In the first quarter of 2016, the healthcare industry experienced an alarming increase in the prevalence of ransomware. Numerous providers across the United States were forced to temporarily work offline while combating the debilitating strain of malware. Ransomware in particular is known for restricting computer and network access until victims pay the demanded ransom or find an alternate solution for restoring system connectivity. Past victims have even reported paying the ransom and remaining locked out of their systems. Thankfully, it appears the first incidents of 2016 reached a more favorable resolution.
Hollywood Presbyterian Medical Center was among the first victims of the year, facing system downtime for over a week in February before finally paying the 40-bitcoin ransom to decrypt their systems. The digital currency translates to a payment of roughly $17,000.00. Two additional facilities in California were infected less than a month later, namely Chino Valley Medical Center and Desert Valley Hospital. Other well-known attacks include Kentucky provider Methodist Hospital’s five-day internal state of emergency that began on March 18 and the MedStar Health incident at the end of March. Methodist Hospital was eventually able to return to normal operations without paying the ransom by restoring its affected systems from backups. MedStar Health also reports that it was able to regain the functionality of its 10 hospitals’ information systems without paying the ransom, though they’ve closely guarded the details of the attack.
The trend of targeting healthcare providers necessitates a closer look at how the community can optimize its defenses and preparedness. Many of the steps an organization can take are easily conceptualized in terms of HIPAA, which provides a recognizable foundation for individuals who are less familiar with cybersecurity, a close cousin of information security. Furthermore, Boehm & Associates recognizes the important role that communication plays in protecting covered entities, business associates, and ultimately the individuals whose information we maintain.
First, security awareness training is invaluable for any organization. Ransomware typically propagates as a result of social engineering. A staff well-equipped to recognize suspicious emails, links, and file extensions will have the wherewithal to thwart such predatory attacks without compromising network security. Stringent acceptable use policies further reduce the probability of an individual being pressured or manipulated into deviating from secure procedures.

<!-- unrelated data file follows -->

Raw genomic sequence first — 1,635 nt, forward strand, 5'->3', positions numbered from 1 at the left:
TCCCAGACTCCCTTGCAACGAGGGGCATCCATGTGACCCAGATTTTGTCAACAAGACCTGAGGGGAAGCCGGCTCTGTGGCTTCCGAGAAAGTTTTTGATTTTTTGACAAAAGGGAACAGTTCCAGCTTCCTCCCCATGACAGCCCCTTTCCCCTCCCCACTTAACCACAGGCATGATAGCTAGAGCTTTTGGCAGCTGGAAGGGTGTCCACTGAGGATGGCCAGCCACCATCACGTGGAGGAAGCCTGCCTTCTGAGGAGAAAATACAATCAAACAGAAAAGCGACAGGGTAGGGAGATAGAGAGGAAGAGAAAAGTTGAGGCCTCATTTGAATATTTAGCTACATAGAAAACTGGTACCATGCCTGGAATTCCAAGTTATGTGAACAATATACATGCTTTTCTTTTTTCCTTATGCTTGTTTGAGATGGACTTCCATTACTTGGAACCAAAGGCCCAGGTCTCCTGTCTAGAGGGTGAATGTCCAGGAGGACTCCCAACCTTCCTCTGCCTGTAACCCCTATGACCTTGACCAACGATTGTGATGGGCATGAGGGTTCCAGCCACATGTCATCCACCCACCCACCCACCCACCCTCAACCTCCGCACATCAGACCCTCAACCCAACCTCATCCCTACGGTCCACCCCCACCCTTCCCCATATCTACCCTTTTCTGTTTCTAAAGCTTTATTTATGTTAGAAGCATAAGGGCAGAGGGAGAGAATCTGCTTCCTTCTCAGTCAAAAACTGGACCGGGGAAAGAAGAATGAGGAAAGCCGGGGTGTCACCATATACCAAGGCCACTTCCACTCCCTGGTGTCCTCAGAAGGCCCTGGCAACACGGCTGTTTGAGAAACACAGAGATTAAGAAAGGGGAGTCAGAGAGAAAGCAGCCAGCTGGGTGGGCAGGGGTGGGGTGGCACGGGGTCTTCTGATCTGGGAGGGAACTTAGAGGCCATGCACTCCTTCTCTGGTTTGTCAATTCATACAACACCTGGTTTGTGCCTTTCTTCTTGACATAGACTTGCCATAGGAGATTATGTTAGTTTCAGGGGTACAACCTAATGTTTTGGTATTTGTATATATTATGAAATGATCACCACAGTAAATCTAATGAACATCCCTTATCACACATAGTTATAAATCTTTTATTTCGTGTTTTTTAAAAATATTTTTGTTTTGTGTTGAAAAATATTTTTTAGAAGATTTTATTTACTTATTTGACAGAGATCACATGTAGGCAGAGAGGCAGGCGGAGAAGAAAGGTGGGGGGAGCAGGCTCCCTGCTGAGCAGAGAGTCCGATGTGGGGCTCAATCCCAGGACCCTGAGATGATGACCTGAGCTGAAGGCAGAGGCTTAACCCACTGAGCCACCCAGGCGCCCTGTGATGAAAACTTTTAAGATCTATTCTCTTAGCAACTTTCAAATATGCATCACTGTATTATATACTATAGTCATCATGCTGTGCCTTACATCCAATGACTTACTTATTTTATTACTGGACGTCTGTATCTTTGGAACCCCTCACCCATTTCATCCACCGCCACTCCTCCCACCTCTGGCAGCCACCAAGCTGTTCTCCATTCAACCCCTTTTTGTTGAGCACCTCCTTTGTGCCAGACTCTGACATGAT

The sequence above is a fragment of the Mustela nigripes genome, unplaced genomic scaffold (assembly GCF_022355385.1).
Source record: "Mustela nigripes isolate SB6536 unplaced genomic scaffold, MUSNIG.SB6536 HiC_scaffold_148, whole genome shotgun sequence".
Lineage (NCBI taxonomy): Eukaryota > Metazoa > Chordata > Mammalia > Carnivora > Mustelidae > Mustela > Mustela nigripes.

Dedication to security on the technical front will also pay off in the event of a successful social engineering scheme. Up-to-date internet browsers and plugins can address a number of vulnerabilities that ransomware attempts to exploit without an individual realizing their system has been infiltrated. Additionally, HIPAA’s Minimum Necessary rule may greatly reduce the spreading of an infection across the network because Minimum Necessary mirrors the information security principle of least privilege. Restricting user privileges to the minimum necessary may prevent the infected system from accessing certain areas of an organization’s network while limiting attack options available on the host system. Finally, performing routine system backups is crucial to the recovery process and key to avoiding payment of the ransom—that is, as long as the backups are isolated from the infected systems.
For those still skeptical about the changing security landscape, McAfee’s quarterly Threats Report from Mach 2016 provides statistics and analysis related to ransomware and other cybercriminal activity. Boehm & Associates is committed to continually developing and improving its security practices to keep apace as technology evolves and will keep a close eye on legislative developments that are sure to follow.